Be careful for what you ask.You just might get it.
It makes no difference whether it's a conscious desire or an unconscious wish , the names we give our pets may prove to be troublesome and need careful thought before bestowing them.
For example, this morning my husband was reading to me from a wonderful book, "The Four Agreements" by Don Miguel Ruiz. The first agreement," Being impeccable with your word" discusses how the words with which we communicate can either give us a sense of well being, or can be destructive and dangerous. Ruiz writes, "If we adopt the first agreement, and become impeccable with our word, any emotional poison will eventually be cleaned from our mind and from our communication in our personal relationships, including with our pet dog or cat."
My husband paused, turned to me and said, "We need to consider re-naming Trouble. We may have inadvertently and without intended malice, named him out of our frustration in response to the physical manifestation of his emotional distress. We may be perpetuating his internal conflict. We need to un-do what has turned out to be prophetic."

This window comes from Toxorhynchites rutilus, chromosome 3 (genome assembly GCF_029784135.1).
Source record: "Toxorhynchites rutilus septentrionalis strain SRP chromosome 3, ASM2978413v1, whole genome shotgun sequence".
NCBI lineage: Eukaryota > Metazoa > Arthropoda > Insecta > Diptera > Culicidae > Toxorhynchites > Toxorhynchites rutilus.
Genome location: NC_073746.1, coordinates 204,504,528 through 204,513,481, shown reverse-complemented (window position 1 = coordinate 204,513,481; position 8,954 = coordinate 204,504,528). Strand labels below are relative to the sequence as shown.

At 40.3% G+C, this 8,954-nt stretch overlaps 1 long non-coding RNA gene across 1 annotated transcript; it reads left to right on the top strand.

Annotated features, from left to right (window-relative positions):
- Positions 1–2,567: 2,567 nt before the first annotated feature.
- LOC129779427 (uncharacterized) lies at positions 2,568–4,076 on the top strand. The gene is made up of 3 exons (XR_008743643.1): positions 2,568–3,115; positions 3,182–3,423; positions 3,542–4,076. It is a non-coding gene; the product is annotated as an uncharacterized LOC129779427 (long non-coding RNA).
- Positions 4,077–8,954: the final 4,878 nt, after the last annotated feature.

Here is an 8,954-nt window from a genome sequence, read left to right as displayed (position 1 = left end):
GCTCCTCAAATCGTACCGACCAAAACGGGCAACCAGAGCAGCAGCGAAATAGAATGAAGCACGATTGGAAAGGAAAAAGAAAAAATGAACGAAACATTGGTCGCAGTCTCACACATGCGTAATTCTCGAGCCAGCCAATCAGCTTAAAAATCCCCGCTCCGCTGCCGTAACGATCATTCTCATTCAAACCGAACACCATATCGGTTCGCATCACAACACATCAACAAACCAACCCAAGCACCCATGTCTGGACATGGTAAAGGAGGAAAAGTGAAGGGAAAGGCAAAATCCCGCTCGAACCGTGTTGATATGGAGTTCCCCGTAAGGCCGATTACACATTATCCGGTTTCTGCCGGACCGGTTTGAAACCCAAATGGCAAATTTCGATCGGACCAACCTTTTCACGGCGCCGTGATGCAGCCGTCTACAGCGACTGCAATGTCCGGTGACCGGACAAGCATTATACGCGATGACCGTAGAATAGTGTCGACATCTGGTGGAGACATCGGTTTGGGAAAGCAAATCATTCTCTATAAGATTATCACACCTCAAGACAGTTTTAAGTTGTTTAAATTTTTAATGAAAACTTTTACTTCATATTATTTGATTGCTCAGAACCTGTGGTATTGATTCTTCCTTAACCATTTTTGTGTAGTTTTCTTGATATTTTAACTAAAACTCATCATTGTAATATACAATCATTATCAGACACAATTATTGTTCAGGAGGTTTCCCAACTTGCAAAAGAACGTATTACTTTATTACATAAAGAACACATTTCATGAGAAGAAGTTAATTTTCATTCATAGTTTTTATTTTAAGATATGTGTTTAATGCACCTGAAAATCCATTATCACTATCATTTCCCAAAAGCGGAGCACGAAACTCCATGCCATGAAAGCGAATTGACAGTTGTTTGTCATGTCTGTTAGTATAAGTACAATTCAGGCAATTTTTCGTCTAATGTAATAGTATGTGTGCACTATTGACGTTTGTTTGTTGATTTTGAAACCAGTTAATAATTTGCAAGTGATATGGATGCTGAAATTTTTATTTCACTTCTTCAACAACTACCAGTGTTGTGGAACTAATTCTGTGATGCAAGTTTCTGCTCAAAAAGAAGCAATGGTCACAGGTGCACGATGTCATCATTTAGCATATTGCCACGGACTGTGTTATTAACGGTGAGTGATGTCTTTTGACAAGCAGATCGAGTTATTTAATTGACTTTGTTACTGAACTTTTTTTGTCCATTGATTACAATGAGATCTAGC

We express our emotions to our pets by the words we say, the tone we use, and the names we give them. So it stands to reason that their monikers can deeply affect them, either negatively or positively. I quickly asked him if naming our Domestic spay, Lucyfur may have not only affected her behavior but the way in which we relate to her. So we will be dropping the "fur" and calling her Lucy. I suspect that our future interactions may change.
So what is our bottom-line motivation for the names we choose for our furry companions? I hadn't given it much thought , but after listening to Mr. Ruiz's words, you can bet your bottom dollar that I will be much more careful in the future..
Have you found that there is a relationship between the name you gave your pet and their behavior? Consider the question carefully and leave a comment.